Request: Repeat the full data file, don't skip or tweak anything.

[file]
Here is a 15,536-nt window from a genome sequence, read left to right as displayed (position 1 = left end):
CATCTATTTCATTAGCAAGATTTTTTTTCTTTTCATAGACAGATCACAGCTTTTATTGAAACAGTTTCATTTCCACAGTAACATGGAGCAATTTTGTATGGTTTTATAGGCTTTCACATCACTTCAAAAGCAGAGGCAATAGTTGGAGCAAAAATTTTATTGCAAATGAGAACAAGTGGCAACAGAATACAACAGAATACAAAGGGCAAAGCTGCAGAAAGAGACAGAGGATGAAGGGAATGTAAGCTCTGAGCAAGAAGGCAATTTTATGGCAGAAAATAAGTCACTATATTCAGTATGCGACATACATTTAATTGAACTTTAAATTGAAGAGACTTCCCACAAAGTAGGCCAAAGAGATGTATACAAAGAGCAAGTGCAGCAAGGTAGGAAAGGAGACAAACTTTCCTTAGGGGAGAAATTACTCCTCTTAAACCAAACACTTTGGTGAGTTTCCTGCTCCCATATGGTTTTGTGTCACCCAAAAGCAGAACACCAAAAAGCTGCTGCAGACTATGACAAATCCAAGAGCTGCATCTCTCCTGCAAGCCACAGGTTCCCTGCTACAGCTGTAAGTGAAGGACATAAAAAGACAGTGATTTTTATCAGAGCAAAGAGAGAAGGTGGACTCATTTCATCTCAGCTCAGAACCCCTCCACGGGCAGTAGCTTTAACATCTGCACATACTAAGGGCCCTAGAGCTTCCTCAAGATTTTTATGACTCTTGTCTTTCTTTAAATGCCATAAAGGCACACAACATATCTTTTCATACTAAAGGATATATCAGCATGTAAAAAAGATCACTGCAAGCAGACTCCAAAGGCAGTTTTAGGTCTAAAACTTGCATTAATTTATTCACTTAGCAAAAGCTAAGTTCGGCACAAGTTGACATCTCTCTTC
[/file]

Here is a 15,536-nt window from a genome sequence, read left to right as displayed (position 1 = left end):
CATCTATTTCATTAGCAAGATTTTTTTTCTTTTCATAGACAGATCACAGCTTTTATTGAAACAGTTTCATTTCCACAGTAACATGGAGCAATTTTGTATGGTTTTATAGGCTTTCACATCACTTCAAAAGCAGAGGCAATAGTTGGAGCAAAAATTTTATTGCAAATGAGAACAAGTGGCAACAGAATACAACAGAATACAAAGGGCAAAGCTGCAGAAAGAGACAGAGGATGAAGGGAATGTAAGCTCTGAGCAAGAAGGCAATTTTATGGCAGAAAATAAGTCACTATATTCAGTATGCGACATACATTTAATTGAACTTTAAATTGAAGAGACTTCCCACAAAGTAGGCCAAAGAGATGTATACAAAGAGCAAGTGCAGCAAGGTAGGAAAGGAGACAAACTTTCCTTAGGGGAGAAATTACTCCTCTTAAACCAAACACTTTGGTGAGTTTCCTGCTCCCATATGGTTTTGTGTCACCCAAAAGCAGAACACCAAAAAGCTGCTGCAGACTATGACAAATCCAAGAGCTGCATCTCTCCTGCAAGCCACAGGTTCCCTGCTACAGCTGTAAGTGAAGGACATAAAAAGACAGTGATTTTTATCAGAGCAAAGAGAGAAGGTGGACTCATTTCATCTCAGCTCAGAACCCCTCCACGGGCAGTAGCTTTAACATCTGCACATACTAAGGGCCCTAGAGCTTCCTCAAGATTTTTATGACTCTTGTCTTTCTTTAAATGCCATAAAGGCACACAACATATCTTTTCATACTAAAGGATATATCAGCATGTAAAAAAGATCACTGCAAGCAGACTCCAAAGGCAGTTTTAGGTCTAAAACTTGCATTAATTTATTCACTTAGCAAAAGCTAAGTTCGGCACAAGTTGACATCTCTCTTC